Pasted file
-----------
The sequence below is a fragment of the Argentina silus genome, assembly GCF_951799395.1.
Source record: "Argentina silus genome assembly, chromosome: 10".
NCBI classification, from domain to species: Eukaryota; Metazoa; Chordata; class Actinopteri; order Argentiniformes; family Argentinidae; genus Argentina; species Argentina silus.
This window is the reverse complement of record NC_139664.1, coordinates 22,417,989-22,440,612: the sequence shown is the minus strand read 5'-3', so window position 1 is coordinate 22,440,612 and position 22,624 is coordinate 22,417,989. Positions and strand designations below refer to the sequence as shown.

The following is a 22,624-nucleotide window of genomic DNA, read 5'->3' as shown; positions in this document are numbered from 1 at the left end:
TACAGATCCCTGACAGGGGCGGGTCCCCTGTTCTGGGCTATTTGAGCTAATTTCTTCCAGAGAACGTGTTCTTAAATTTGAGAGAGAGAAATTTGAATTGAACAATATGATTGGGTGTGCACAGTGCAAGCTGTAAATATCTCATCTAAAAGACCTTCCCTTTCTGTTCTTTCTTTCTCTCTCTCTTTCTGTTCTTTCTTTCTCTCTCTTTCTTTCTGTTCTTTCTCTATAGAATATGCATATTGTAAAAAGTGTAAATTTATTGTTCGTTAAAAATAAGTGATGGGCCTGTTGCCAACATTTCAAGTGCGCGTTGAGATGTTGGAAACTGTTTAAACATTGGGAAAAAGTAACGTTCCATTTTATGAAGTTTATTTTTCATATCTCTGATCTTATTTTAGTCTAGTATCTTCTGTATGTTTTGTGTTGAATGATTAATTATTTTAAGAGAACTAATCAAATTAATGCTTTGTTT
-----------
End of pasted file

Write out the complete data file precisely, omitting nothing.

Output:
The sequence below is a fragment of the Argentina silus genome, assembly GCF_951799395.1.
Source record: "Argentina silus genome assembly, chromosome: 10".
NCBI classification, from domain to species: Eukaryota; Metazoa; Chordata; class Actinopteri; order Argentiniformes; family Argentinidae; genus Argentina; species Argentina silus.
This window is the reverse complement of record NC_139664.1, coordinates 22,417,989-22,440,612: the sequence shown is the minus strand read 5'-3', so window position 1 is coordinate 22,440,612 and position 22,624 is coordinate 22,417,989. Positions and strand designations below refer to the sequence as shown.

The following is a 22,624-nucleotide window of genomic DNA, read 5'->3' as shown; positions in this document are numbered from 1 at the left end:
TACAGATCCCTGACAGGGGCGGGTCCCCTGTTCTGGGCTATTTGAGCTAATTTCTTCCAGAGAACGTGTTCTTAAATTTGAGAGAGAGAAATTTGAATTGAACAATATGATTGGGTGTGCACAGTGCAAGCTGTAAATATCTCATCTAAAAGACCTTCCCTTTCTGTTCTTTCTTTCTCTCTCTCTTTCTGTTCTTTCTTTCTCTCTCTTTCTTTCTGTTCTTTCTCTATAGAATATGCATATTGTAAAAAGTGTAAATTTATTGTTCGTTAAAAATAAGTGATGGGCCTGTTGCCAACATTTCAAGTGCGCGTTGAGATGTTGGAAACTGTTTAAACATTGGGAAAAAGTAACGTTCCATTTTATGAAGTTTATTTTTCATATCTCTGATCTTATTTTAGTCTAGTATCTTCTGTATGTTTTGTGTTGAATGATTAATTATTTTAAGAGAACTAATCAAATTAATGCTTTGTTT